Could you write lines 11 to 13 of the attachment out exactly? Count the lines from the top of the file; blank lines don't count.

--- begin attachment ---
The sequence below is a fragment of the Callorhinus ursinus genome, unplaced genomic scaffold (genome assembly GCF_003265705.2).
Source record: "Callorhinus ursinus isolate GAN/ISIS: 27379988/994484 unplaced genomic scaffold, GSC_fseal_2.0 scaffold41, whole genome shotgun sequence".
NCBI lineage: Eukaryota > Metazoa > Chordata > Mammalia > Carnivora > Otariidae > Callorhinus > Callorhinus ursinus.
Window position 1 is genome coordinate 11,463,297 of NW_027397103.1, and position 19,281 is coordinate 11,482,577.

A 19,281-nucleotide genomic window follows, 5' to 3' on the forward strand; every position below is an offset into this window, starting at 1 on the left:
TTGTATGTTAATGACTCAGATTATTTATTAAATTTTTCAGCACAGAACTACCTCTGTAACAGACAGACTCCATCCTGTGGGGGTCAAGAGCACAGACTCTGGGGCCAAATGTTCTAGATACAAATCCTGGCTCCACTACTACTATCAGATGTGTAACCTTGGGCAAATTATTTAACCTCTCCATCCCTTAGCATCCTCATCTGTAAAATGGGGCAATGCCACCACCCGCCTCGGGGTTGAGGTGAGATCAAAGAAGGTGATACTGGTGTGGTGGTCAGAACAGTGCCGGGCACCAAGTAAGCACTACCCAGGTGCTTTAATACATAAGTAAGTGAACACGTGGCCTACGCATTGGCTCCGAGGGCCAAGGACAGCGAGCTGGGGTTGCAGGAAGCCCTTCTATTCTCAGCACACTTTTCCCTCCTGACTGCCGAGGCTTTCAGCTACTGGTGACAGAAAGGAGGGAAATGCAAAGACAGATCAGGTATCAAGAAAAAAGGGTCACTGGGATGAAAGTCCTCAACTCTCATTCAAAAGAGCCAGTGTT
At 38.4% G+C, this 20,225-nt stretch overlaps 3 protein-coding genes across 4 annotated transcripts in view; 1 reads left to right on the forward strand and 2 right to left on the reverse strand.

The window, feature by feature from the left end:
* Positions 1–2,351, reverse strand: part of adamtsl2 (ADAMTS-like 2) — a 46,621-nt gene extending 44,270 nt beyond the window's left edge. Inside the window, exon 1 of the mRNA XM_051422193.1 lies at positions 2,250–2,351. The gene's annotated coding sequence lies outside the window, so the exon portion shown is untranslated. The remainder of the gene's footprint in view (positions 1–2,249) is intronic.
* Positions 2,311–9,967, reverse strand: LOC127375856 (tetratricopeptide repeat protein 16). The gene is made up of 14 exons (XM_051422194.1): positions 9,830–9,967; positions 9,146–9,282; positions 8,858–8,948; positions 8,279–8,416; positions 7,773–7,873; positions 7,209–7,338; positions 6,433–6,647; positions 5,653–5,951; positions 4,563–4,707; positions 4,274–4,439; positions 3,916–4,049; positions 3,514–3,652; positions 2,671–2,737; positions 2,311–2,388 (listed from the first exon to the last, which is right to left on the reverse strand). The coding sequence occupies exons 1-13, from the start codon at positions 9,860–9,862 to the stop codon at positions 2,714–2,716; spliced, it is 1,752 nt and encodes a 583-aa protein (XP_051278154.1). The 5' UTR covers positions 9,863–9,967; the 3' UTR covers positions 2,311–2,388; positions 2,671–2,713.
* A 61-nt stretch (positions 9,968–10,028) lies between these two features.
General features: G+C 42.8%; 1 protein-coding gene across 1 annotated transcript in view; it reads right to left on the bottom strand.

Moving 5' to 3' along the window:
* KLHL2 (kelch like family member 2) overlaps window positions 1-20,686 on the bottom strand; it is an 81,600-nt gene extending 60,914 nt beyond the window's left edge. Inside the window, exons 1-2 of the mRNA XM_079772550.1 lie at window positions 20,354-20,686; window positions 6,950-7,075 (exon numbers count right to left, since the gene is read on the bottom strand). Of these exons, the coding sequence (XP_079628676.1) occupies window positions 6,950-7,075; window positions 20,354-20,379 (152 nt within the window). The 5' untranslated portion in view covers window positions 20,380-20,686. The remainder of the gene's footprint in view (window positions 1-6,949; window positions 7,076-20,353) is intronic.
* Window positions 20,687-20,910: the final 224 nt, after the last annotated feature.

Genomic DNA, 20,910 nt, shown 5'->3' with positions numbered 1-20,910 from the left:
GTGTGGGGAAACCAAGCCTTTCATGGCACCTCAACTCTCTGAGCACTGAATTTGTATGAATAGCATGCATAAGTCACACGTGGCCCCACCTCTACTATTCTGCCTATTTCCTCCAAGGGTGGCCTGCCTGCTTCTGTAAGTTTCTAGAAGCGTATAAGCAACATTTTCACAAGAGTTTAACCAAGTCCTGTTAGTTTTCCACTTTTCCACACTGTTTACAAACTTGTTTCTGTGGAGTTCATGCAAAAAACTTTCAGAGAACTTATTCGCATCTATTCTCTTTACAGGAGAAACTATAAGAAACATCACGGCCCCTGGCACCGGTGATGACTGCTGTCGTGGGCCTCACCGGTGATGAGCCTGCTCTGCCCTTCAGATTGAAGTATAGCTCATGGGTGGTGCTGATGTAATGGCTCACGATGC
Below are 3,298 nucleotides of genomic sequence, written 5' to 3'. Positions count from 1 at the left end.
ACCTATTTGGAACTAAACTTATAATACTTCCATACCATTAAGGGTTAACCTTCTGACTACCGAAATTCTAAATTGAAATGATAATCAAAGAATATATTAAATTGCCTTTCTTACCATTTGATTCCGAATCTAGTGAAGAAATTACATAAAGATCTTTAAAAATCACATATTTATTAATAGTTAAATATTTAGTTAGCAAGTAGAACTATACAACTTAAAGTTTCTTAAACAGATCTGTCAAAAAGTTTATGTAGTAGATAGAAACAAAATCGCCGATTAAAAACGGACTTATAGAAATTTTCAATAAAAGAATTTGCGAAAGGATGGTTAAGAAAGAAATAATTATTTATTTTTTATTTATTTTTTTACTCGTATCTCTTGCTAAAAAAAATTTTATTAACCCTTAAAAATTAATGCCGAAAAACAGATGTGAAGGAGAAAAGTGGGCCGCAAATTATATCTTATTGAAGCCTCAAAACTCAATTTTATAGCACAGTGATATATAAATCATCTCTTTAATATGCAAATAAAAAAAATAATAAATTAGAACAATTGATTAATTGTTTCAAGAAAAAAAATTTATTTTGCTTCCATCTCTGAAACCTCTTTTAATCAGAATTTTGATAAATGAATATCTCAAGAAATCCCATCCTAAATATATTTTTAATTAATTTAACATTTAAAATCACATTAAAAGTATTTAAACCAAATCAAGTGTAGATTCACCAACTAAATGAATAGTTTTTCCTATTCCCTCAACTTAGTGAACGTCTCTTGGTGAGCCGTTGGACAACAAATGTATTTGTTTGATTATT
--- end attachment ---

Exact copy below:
* A 61-nt stretch (positions 9,968–10,028) lies between these two features.
General features: G+C 42.8%; 1 protein-coding gene across 1 annotated transcript in view; it reads right to left on the bottom strand.

Moving 5' to 3' along the window: